Matthew 1:18–25 – Now the birth of Jesus Christ took place in this way. When his mother Mary had been betrothed to Joseph, before they came together she was found to be with child from the Holy Spirit. And her husband Joseph, being a just man and unwilling to put her to shame, resolved to divorce her quietly. But as he considered these things, behold, an angel of the Lord appeared to him in a dream, saying, “Joseph, son of David, do not fear to take Mary as your wife, for that which is conceived in her is from the Holy Spirit. She will bear a son, and you shall call his name Jesus, for he will save his people from their sins.” All this took place to fulfill what the Lord had spoken by the prophet: “Behold, the virgin shall conceive and bear a son, and they shall call his name Immanuel” (which means, God with us) [Isa. 7:14]. When Joseph woke from sleep, he did as the angel of the Lord commanded him: he took his wife, but knew her not until she had given birth to a son. And he called his name Jesus.

Luke 1:26–38 – In the sixth month the angel Gabriel was sent from God to a city of Galilee named Nazareth, to a virgin betrothed to a man whose name was Joseph, of the house of David. And the virgin’s name was Mary. And he came to her and said, “Greetings, O favored one, the Lord is with you!” But she was greatly troubled at the saying, and tried to discern what sort of greeting this might be. And the angel said to her, “Do not be afraid, Mary, for you have found favor with God. And behold, you will conceive in your womb and bear a son, and you shall call his name Jesus. He will be great and will be called the Son of the Most High. And the Lord God will give to him the throne of his father David, and he will reign over the house of Jacob forever, and of his kingdom there will be no end.” And Mary said to the angel, “How will this be, since I am a virgin?” And the angel answered her, “The Holy Spirit will come upon you, and the power of the Most High will overshadow you; therefore the child to be born will be called holy—the Son of God. And behold, your relative Elizabeth in her old age has also conceived a son, and this is the sixth month with her who was called barren. For nothing will be impossible with God.” And Mary said, “Behold, I am the servant of the Lord; let it be to me according to your word.” And the angel departed from her.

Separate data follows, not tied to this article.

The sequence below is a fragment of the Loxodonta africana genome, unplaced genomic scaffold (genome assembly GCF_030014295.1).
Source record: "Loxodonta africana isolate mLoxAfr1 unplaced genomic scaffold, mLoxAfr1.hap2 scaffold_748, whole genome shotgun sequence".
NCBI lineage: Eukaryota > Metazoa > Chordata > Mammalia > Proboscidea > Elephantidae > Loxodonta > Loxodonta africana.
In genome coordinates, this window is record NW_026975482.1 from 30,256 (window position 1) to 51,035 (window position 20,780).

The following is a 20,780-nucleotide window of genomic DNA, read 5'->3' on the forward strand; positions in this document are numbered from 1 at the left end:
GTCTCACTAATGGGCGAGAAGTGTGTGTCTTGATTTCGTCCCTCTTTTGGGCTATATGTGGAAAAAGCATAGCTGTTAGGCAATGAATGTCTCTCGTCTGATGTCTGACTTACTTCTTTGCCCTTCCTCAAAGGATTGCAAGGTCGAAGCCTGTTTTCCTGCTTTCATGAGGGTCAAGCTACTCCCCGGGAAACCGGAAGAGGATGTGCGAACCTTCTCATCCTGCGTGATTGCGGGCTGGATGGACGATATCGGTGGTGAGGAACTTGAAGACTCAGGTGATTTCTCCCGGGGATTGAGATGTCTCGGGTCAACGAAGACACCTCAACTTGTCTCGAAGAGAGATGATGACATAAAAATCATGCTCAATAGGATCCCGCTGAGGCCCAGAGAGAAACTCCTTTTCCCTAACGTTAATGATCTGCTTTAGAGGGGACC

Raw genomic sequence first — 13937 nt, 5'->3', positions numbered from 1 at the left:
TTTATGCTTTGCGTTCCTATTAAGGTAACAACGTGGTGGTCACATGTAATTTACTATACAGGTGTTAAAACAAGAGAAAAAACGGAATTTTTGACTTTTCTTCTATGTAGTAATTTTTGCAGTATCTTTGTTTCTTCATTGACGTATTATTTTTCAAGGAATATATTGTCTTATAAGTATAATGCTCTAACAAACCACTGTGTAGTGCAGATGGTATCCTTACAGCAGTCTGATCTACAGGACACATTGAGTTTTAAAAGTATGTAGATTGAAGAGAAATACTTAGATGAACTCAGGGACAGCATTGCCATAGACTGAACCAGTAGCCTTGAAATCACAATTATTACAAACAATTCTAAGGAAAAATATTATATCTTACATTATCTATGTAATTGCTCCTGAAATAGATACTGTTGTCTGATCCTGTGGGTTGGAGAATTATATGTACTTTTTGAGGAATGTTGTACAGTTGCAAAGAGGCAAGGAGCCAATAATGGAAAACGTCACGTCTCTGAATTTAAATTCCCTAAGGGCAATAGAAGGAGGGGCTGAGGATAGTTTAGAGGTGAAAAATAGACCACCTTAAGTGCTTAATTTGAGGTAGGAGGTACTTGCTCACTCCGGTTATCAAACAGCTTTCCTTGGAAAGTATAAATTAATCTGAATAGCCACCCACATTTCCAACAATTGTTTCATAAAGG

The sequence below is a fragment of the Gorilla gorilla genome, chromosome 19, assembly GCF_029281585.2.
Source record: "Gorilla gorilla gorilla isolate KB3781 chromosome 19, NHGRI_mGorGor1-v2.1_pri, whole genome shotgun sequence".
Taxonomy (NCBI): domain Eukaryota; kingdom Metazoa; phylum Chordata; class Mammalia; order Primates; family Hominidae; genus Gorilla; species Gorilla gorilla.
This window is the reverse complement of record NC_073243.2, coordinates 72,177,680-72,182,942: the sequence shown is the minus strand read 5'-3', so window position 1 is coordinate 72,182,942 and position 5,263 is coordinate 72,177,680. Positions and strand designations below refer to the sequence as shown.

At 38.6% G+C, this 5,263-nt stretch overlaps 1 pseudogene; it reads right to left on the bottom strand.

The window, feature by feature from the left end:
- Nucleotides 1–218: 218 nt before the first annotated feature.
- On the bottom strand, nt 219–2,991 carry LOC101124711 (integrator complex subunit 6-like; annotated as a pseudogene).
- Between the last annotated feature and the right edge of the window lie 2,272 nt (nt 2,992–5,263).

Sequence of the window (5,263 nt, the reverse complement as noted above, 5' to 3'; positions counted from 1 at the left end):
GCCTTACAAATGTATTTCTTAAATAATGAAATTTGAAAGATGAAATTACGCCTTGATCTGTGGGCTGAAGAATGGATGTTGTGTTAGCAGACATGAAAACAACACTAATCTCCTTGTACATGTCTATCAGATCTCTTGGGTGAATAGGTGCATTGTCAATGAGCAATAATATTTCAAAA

In summary, the Old Testament both quietly implies and loudly prophesies the virgin birth of Jesus. The writers of the New Testament go to painstaking detail to emphasize that in every way, Jesus’ mother, Mary, was a virgin woman who conceived Jesus solely through a miracle of God the Holy Spirit. Unfortunately, some have extended Mary’s virginity to the rest of her life, including the Catholic school teachers I had as a child. 

Arguments for the perpetual virginity of Mary arose as early as the second century, became more popular in the fourth century, and culminated with the Second Council of Constantinople, which convened in 553 and declared Mary “ever virgin.” Some early church fathers (e.g., Origen), some Catholic and Protestant theologians (such as Luther, Calvin, Zwingli, and Wesley), along with the Second Helvetic Confession and the Geneva Bible say that Mary was “ever virgin,” or semper virgo. 

The implications of the perpetual virginity of Mary are important. Practically, this would mean that not only was Mary a virgin when she conceived Jesus, but that following his birth she never had intimate relations with her own husband, Joseph. This teaching is inaccurate for three reasons. 

First, God designed marriage to include sexual consummation (Genesis 2:24) and said that depriving marital intimacy is a sin (1 Corinthians 7:3-5). 

Second, Matthew 1:25 says that they did have relations following Jesus’ birth: “But [he] knew her not until she had given birth to a son. And he called his name Jesus.” The language here clearly implies that they did in fact have normal marital relations (as are celebrated in the Song of Solomon) after Jesus was born. 

Third, Scripture repeatedly states that Mary had other sons and daughters (Matt. 12:46–50; 13:55–57; Mark 3:31–35; 6:3–4; Luke 8:19–21; John 2:12; 7:3, 5, 10; Acts 1:14; 1 Cor. 9:5; Gal. 1:19). 

In no way are we ever led to believe that Mary produced a Suburban full of kids through a succession of virgin births. Jesus’ conception was unique, whereas the conception of his siblings was via the ordinary way of a husband and wife having a healthy marriage. Therefore, Scripture states that Mary was a virgin until the birth of Jesus, as was also taught by the church fathers Tertullian and Irenaeus. Much of the opposition to this simple and beautiful truth is based on the false assumption that loving, marital sexual intimacy is somehow unholy and therefore unfit for a woman like Mary.

Mark Driscoll